A woman of a certain age works through a late-in-life crisis by heading for her dream city of Paris in this second novel by Luckett.
Nicole-Marie Handy loved speaking French with her father when she was a child. Nicole used to dig through her parents’ cedar chest when they were out, pulling out the worn blue book of French words and reading them over and over. Later, she would speak phrases she memorized with him, but one day the book disappeared, and Nicole grew up to marry and move on with her life. Now, in her mid-50s, divorced with an off-again/on-again married lover and spurred on by the death of a close friend, she decides to fulfill a lifelong dream and spend a month in Paris. What she finds there changes her life, but it takes time to unravel the mystery of the photo she finds in an old book taken from a carton filled with literature by and about African-Americans. Fortunately for Nicole, she meets a man who can help her trace the photo. Interwoven with Nicole’s story is that of Ruby, a sultry Mississippi beauty who succumbs to love and desire and deserts the stultifying subservience that defines Mississippi during World War II. Tired of the Jim Crow laws that make her a second-class citizen, Ruby dreams of life beyond the drudgery and despair that face her and decides to get out. When Ruby meets a dangerous older musician, Arnett, she makes her break and sets off a series of events that spill over into the lives of many others. Luckett’s loving descriptions of Paris evoke the sights, smells and sounds of the City of Light. Nicole’s story is one with which any woman, regardless of age or skin color, can relate, but Ruby’s tale and the author’s meticulous research into the Paris of the period following WWII is the real star of this novel.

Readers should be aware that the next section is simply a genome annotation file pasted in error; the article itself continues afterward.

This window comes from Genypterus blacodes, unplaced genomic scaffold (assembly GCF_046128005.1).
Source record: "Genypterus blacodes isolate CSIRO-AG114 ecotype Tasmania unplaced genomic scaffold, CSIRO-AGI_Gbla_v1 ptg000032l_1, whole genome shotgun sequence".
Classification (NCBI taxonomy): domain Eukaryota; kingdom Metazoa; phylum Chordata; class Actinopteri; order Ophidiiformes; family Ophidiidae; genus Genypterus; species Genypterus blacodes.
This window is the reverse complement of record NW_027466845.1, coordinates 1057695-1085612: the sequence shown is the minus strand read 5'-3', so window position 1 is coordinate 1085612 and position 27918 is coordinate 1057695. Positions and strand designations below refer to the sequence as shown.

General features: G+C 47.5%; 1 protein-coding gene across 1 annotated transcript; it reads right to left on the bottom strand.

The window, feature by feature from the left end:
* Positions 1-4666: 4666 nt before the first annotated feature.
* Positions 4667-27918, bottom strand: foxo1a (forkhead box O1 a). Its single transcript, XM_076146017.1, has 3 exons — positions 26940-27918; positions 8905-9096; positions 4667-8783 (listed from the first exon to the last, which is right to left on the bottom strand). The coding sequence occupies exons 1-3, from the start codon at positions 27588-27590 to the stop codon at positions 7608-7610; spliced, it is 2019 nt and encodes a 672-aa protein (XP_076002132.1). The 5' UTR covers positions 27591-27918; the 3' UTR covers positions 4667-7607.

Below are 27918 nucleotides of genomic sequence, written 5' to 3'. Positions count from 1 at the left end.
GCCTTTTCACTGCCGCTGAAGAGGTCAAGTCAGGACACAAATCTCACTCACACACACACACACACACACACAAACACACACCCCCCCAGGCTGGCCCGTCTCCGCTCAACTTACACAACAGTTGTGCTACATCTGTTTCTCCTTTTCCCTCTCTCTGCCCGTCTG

With the exception of a totally implausible coincidence around which the plot revolves, this book is well written and engaging, a celebration of life after 50.